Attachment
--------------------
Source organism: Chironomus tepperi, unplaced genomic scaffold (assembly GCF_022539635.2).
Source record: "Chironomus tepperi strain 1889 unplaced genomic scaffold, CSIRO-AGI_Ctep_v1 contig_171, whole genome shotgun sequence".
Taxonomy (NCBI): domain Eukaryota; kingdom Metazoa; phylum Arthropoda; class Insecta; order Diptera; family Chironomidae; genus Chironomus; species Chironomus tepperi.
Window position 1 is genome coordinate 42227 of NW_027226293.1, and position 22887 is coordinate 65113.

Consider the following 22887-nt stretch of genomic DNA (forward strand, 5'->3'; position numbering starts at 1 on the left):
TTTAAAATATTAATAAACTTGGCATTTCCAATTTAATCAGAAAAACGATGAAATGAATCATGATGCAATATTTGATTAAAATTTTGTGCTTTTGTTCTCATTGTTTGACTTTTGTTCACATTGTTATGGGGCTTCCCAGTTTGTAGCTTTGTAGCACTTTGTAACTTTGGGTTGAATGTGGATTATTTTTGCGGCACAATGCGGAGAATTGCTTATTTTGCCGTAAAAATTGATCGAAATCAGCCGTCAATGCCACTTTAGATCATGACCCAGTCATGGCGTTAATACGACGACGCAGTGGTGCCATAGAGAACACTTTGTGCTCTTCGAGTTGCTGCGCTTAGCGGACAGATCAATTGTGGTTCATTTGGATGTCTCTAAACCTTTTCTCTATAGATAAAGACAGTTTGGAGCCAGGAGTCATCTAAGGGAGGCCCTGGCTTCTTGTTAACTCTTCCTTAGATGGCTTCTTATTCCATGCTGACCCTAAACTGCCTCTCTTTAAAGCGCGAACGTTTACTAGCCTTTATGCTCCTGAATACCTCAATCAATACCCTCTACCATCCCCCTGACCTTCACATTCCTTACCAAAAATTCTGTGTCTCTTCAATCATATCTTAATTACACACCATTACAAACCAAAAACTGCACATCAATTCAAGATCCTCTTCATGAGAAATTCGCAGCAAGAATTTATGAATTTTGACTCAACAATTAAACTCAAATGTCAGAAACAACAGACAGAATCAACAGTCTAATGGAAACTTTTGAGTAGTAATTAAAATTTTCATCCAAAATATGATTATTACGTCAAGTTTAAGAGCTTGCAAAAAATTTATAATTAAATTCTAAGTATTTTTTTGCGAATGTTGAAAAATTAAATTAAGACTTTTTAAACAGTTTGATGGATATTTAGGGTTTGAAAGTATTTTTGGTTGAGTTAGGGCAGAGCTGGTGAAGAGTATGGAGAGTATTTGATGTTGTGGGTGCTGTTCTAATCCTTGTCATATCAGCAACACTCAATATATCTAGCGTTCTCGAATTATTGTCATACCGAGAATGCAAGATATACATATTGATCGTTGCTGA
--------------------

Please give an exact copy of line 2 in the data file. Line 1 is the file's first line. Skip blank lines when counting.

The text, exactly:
Source record: "Chironomus tepperi strain 1889 unplaced genomic scaffold, CSIRO-AGI_Ctep_v1 contig_171, whole genome shotgun sequence".